She noted that the country’s fight against the pandemic continues into 2021 and the country is all set to bring in two more vaccines for the infectious disease.
“Today, India has two vaccines available, and has begun medically safeguarding not only her own citizens against COVID-19, but also those of 100 or more countries. It is an added comfort to know that two or more vaccines are also expected soon,” Sitharaman said.
Currently, the country is utilising two vaccines — Covishield and Covaxin — for country’s COVID-19 vaccination drive.
“Now, just as it had happened after the two World Wars, there are signs that the political, economic, and strategic relations in the post COVID world are changing,” the Finance Minister noted.
This moment in history is the dawn of a new era – one in which India is well-poised to truly be the land of promise and hope, she said.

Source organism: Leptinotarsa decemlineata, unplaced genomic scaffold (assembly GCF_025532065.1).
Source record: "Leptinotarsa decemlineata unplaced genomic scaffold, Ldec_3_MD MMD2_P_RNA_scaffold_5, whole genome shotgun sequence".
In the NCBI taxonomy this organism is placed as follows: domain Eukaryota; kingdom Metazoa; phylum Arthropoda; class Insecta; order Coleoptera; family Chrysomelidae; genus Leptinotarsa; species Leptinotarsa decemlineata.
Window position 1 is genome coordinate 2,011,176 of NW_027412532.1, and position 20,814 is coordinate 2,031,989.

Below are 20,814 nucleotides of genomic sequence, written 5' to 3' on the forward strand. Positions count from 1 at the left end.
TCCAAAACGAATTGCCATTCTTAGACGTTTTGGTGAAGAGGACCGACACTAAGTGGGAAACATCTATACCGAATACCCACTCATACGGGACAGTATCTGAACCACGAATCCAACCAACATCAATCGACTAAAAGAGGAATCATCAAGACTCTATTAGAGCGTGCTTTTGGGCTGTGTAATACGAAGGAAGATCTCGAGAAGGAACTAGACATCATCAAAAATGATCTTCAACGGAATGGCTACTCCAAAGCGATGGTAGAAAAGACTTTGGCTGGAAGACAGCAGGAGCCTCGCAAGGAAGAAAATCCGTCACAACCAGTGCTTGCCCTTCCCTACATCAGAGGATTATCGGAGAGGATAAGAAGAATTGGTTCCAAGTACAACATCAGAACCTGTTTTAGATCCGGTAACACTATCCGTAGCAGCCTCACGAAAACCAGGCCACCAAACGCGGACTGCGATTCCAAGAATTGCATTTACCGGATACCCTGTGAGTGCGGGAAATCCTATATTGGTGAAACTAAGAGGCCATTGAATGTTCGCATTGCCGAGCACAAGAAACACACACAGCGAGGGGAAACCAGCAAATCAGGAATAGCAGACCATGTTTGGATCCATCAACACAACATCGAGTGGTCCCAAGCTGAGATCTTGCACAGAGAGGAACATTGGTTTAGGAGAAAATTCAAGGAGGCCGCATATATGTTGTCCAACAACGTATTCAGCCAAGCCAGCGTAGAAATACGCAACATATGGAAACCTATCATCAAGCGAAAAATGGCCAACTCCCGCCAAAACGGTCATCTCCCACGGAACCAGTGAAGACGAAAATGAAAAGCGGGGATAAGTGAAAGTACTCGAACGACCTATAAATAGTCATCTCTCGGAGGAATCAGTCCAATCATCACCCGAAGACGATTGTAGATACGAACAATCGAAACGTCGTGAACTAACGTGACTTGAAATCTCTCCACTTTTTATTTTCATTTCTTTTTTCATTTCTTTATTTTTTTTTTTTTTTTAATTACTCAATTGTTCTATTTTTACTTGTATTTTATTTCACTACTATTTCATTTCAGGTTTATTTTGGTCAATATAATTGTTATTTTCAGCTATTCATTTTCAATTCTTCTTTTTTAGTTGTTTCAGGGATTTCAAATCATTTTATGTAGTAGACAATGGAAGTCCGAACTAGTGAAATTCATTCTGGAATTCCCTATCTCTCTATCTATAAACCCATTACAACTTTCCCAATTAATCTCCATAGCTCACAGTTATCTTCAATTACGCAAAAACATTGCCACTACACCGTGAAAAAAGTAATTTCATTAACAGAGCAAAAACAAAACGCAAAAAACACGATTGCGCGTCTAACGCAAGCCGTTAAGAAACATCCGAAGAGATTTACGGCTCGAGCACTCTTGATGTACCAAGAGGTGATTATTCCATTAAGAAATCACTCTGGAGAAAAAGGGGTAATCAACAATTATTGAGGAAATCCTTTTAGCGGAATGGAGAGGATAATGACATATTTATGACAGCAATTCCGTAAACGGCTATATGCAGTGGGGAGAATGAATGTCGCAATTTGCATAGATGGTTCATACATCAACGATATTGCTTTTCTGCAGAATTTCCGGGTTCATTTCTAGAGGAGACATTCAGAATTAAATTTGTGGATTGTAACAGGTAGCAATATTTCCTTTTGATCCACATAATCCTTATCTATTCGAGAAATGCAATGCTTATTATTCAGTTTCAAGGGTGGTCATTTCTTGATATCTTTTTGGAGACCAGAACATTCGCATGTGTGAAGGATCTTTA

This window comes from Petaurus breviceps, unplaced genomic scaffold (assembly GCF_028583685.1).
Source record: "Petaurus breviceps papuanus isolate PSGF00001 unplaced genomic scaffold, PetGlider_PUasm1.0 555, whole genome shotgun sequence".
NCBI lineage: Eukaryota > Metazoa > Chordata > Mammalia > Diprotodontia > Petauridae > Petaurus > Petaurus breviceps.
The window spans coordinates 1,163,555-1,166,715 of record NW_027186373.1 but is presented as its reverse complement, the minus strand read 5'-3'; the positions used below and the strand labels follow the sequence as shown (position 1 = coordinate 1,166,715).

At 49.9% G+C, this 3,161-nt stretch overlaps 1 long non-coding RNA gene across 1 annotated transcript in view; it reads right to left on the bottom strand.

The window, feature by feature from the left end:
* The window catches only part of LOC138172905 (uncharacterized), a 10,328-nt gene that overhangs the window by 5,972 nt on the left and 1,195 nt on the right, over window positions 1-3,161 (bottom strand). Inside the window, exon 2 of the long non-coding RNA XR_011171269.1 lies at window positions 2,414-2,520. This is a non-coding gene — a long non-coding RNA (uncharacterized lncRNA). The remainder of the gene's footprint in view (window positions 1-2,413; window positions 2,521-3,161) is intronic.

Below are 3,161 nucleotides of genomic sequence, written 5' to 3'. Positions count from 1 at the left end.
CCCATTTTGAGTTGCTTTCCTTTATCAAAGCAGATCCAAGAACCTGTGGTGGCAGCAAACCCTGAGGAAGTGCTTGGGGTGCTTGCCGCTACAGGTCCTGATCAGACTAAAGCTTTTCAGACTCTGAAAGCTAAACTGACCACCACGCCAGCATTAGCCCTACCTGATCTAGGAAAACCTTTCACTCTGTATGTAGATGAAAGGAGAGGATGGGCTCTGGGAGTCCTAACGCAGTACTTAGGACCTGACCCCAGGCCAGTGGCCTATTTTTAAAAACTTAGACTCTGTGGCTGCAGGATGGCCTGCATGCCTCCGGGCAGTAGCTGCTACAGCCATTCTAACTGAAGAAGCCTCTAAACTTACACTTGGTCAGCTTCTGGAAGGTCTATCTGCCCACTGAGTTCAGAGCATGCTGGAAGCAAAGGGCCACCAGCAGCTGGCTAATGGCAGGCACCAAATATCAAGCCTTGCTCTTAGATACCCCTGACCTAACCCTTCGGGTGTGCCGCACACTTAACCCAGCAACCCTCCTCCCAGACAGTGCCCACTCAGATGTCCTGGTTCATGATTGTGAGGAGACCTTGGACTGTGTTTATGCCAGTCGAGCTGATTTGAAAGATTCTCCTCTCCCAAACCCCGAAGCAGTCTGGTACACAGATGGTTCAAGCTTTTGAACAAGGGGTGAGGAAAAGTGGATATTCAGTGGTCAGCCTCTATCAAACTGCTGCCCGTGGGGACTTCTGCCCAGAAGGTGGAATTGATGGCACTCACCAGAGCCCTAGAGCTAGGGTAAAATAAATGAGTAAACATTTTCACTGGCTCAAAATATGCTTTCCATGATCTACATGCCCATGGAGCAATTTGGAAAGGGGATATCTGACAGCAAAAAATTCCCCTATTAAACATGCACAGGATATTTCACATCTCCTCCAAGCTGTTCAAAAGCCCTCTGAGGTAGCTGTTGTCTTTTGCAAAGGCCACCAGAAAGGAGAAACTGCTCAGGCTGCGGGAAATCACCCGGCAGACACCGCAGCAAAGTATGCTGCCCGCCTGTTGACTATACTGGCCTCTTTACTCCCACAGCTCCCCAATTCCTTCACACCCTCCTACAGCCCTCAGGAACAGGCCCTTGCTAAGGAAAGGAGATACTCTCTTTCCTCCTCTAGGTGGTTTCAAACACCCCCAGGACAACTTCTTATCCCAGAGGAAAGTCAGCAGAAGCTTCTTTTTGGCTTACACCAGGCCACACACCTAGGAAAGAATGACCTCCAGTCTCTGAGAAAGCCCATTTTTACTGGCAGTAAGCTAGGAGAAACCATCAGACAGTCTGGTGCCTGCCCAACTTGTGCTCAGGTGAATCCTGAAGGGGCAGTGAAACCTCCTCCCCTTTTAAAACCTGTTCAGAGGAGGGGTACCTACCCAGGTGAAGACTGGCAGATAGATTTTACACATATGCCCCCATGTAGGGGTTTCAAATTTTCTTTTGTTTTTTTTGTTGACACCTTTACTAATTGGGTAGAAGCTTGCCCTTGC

“In this spirit, I can’t help but recall the joy that we, as a cricket-loving nation, felt after Team India’s recent spectacular success in Australia. It has reminded us of all the qualities that we as a people, particularly our youth, epitomise of having abundant promise and the unsuppressed thirst to perform and succeed,” Sitharaman added.
Earlier this month, an injury-ravaged India beat Australia by three wickets in the series-deciding fourth Test in Brisbane thus winning the 4 Test series by 2-1.
It was India’s first Test victory at the Gabba in their seventh visit since 1947-48, and the first time Australia were beaten at what was flagged as their ‘fortress’ since 1988.
The government on Monday proposed Rs 2,23,846 crore Budget outlay for health and wellbeing for 2021-22, compared to Rs 94,452 crore in the current fiscal year, an increase of 137 per cent.
Sitharaman also proposed Rs 35,000 crore outlay for COVID-19 vaccines for the next fiscal year and announced the rollout of pneumococcal vaccines across the country to help save over 50,000 deaths annually.
The pneumococcal vaccine is effective against potentially fatal pneumococcal infections like pneumonia, septicaemia and meningitis.